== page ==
Images absolutely belong in marketing - especially since social media platforms have taken on a dominant role. This is true in both the B2C and the B2B-area. Business customers are used to the visual language of their private lives and therefore expect it in the business sector as well. Nevertheless, there are small differences between the visual language in the B2B segment and that in the B2C segment: When addressing private customers, the focus should be on emotions, while for business customers it should be on logic.
What is meant by figurative language?
The name already suggests it - it's all about images. Images that a company uses on its website, social networks or brochures. Ideally, these match each other and speak the same language, the visual language. Just as Colors or fonts, the images are part of the corporate design. Thus, the visual language also ensures that a brand is recognized by consumers at first glance. The human brain captures images within milliseconds. They trigger certain emotions in viewers much more directly than texts. To ensure that they do not fail to have an effect on the target group, it is important to select the right motifs for the respective purposes.
What are the differences in the visual language in B2B and B2C?
As already mentioned at the beginning, nowadays there are No more serious differences in the visual language of B2B and B2C. However, in the B2C sector, the primary aim is to trigger emotions in customers, whereas in the B2B sector, the primary focus is on the formal decision-making process. Business customers, for example, are interested in the details and functionality of the devices they buy.
Viewers here want to see more information in a picture, such as the technical performance or the commercial advantages of a new acquisition.
In the B2C sector, the focus is on the benefits that consumers derive from a product or the advantages it gives them. Here, purchasing decisions are made more immediately and predominantly on the basis of emotion, whereas in the B2B sector, purchasing decisions take longer to consider and are based on other criteria. A Commonality between the two areas there are for the visual language but: The individuality of your company must be represented in the visual language, at least through the use of corporate colors or image looks.
How does a company develop its visual language?
When a visual language is developed within the company, you first define the image contents. Which motifs should the pictures show? Nature, shapes, buildings or people? But other aspects also play an important role, such as perspective, color climate, composition, sharpness or light. When developing your own visual language a mood board does a good job.
A company's values form the basis for its visual language. It is therefore important to clarify in advance what the company stands for and what is important to it. What is important in the cooperation with the Target group What is particularly important to the customer and how would the company like to be perceived by them? Which strengths should be conveyed to the customers through the images?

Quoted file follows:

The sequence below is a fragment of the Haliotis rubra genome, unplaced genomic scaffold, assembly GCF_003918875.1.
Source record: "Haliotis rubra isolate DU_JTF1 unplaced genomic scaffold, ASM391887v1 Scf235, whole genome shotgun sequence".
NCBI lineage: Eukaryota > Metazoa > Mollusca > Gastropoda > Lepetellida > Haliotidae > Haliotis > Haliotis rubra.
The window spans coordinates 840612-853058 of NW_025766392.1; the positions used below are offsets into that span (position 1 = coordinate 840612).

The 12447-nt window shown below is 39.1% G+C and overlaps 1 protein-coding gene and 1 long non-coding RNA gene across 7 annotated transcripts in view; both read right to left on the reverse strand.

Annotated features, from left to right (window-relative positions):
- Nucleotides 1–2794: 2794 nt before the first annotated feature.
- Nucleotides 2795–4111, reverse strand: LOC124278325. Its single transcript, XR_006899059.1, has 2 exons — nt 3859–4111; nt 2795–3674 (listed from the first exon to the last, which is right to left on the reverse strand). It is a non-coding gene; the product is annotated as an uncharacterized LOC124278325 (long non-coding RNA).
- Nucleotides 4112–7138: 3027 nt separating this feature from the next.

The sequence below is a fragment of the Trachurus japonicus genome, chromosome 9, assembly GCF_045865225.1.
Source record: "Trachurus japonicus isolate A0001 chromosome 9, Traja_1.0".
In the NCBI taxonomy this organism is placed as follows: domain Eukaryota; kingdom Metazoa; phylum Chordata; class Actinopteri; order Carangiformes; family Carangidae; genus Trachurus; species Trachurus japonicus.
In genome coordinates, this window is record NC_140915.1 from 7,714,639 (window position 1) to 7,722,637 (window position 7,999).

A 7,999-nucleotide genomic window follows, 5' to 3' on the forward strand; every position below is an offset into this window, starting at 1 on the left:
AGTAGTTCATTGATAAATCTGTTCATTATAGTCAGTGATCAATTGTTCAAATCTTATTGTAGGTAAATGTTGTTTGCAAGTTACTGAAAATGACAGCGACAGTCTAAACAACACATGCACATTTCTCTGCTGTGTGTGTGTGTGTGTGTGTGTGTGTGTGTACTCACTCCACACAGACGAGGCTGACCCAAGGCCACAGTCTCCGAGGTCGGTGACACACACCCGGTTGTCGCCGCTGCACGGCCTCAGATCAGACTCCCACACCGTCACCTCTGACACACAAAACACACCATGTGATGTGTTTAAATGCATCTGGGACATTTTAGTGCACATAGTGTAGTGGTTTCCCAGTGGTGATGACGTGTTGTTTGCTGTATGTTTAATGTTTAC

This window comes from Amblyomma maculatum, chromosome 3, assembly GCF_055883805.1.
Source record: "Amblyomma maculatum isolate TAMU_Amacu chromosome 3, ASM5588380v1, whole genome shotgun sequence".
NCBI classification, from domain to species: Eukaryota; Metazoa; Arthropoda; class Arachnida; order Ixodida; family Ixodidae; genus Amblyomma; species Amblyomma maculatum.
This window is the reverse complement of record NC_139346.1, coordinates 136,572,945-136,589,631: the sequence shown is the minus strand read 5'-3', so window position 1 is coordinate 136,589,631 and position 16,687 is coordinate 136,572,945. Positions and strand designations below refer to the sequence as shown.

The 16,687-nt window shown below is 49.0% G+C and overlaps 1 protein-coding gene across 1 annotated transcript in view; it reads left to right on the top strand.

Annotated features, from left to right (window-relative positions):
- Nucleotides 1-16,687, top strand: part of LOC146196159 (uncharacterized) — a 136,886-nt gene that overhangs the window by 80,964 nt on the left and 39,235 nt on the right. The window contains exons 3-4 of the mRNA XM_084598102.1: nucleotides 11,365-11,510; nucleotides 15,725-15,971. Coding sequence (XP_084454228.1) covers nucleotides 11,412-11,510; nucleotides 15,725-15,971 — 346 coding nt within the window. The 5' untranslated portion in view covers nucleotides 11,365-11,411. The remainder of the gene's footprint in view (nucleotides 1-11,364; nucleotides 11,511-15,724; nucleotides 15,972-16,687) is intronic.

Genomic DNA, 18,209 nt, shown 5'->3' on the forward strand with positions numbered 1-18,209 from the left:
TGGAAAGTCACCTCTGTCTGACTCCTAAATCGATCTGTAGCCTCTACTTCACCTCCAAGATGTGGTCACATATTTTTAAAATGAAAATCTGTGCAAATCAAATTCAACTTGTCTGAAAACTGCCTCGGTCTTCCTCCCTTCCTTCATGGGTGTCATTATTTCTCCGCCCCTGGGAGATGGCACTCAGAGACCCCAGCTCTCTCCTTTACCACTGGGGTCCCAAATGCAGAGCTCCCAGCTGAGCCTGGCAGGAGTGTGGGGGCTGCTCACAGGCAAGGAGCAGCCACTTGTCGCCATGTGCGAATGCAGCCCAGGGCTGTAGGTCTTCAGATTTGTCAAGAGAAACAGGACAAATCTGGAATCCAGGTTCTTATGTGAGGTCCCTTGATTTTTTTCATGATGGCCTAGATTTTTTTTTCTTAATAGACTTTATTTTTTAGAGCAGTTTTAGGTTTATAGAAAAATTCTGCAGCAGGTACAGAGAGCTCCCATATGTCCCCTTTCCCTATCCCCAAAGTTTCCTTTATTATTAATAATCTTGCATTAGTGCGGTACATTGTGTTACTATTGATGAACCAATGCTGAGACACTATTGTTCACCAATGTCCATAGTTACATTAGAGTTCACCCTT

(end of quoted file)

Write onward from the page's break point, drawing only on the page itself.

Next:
The images should be have a common style, that suits the company. For example, clear lines and symmetries convey a cool impression that suggests seriousness. Warm colors and emotions show humanity and closeness. Self-taken pictures with a cell phone camera look authentic and underline a self-made image - but are unsuitable in the B2B sector. As much as it is fun to experiment - in the end, you have to the images are well received by the target group and not cause enthusiasm.
The visual language as a reflection of the brand
Images should be used on the one hand for corporate identity, but on the other hand also to the brand itself. During the branding process, it is a good idea to conceptualize motifs and the desired look and to produce suitable visual material on this basis in a shoot. In this way, the company keeps all aspects under control and can also choose which photographer best suits its own brand and the desired style.
If you prefer to use images from databases, careful selection is very important. Particularly obvious, stereotypical or universally used motifs are not a good choice. People at a negotiating table do not convey a specific message about the added value of a brand. If, on the other hand, you choose an appropriate visual language that fits the corporate design and clearly distinguishes the company from the competitionThis helps to position the brand optimally in the competitive environment. Even less emotional products are made more accessible in this way.
Modulate the visual language
Images contribute to the Recognition value of a company but do not always have to look the same everywhere. For the Internet presence or image brochures, it may be happy to have a be more complex imagery, because these projects are long-lasting. No comparable effort can or should be made with the daily post in social media. In this case, the repetition of typical, eye-catching elements ensures the recognition effect.
Further develop the imagery
Just as spoken languages evolve, so does visual language. Over time, you'll know what resonates best with your target audience. Repeat what works. And remember: repetition creates a recognition effect. At some point, your customers will recognize your brand from a single image.
Images work more immediate and direct than text. They make a more lasting impression on the human memory than (long) text. If they fit the brand and the company, they help to strengthen the brand or convey the corporate values. Meaningful images complement the corporate design and create recognition value. For images to successfully support the brand image, they must be chosen carefully. Once a company has found its visual language, it can develop it further over time and thus continue to benefit from the advantages of this powerful marketing tool.